Horse Grooming

care of horses

Care is a good way to spend time with your horse while keeping his coat in good condition. Care is an important part of horse care. These six tips ensure that your horse always looks good, whether on the way to the show ring or for a ride at home.

mw-headline" id="Reasons_for_grooming">Gründe für die Pflege ="mw-editsection-bracket">[======"/w/index.php?title=Horse_grooming&action=edit&section=1" title="Edit section" : Causes for the maintenance">edit]>>

Equine grooming is a hygenic treatment of the horse or a procedure in which the horse's look is improved for tournaments or other competitions. Your primary reason for taking good day-to-day grooming:: Pferdeshowmanship is a horse show category that takes into account the maintenance of up to 40% of the overall points.

A number of different brushes are often used in horse care. The correct application and technology will help keep the horse in comfort during the grooming cycle and make it easier to clean the beast. This is a gum or synthetic material utensil with small "teeth" on one side that glides onto the groom's hands.

As a rule, it is the first instrument for everyday care. It is used to rub or "loosen" the horse to remove debris, remove unwanted debris and other residues and stimulate the horse's skins to make naturally-oiled horse's skins. They are particularly suitable for the use on the horse with thick fur, but are mainly used for show cows and are often used to wash horse bristles by brushing the bristles over the metallic curl combs.

It is not intended for use directly on the horse's outer fur, as metallic tines can cause damages to the horse's hide and fur. Bristly brush: Rigid bristle is used to eliminate debris, fibres and other materials whirled up by the shampooing. They are used in the horse's growing area, usually in brief lines from front to back, except on the sides, where the roots grow in a different design.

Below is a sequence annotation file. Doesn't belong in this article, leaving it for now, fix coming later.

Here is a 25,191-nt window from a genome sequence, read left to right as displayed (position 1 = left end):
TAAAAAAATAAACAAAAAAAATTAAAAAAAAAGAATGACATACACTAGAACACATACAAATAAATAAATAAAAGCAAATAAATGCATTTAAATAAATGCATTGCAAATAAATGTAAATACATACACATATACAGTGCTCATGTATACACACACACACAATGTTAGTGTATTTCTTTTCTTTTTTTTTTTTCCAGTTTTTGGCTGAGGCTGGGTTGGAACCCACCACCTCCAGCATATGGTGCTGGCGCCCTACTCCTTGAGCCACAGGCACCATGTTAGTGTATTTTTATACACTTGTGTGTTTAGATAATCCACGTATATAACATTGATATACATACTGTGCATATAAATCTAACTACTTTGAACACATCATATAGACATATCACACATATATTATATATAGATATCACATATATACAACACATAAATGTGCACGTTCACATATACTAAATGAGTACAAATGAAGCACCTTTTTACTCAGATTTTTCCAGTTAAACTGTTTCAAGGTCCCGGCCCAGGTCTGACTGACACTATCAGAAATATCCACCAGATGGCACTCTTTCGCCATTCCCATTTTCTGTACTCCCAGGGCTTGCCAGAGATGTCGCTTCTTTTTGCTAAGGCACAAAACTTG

Usually you can use denim toothbrushes on the feet, but many ponies refuse a rigid one. A number of denim toothbrushes have a dual function as a waterbrush when wetted in and used to moisten the coiffure, the mans, or the tails. Bodybrush or Softbrush or "Dandy Brush":

Smooth bristle sweeper eliminates fine particulates and dirt, gives a shiny fur and calms the horse. You can use a personal hygiene product, especially a smaller version known as a face scrubber, on the horse's snout. A number of our products are made of horse-haired, goat-haired or wild pig filaments, while others are made of smooth synthetics.

As a rule, the last horse mounted scrubber is the last one. Cleaning cloths or towels, also known as stall rubbers: A canvas or terry towels or similar towels or fleece gloves can be used to shine the fur of a horse and is also used after horseback ride to wipe away perspiration.

Maned hair removal tool or comb: The combing of a horse with long, drawn maned hair is done with a broadly serrated synthetic or metallic combs. Cocks and long hair are either polished with a bristle or an appropriate real hair bristle broom. We use a shortly serrated tension ridge to cut and dilute the hair to prepare it for weaving.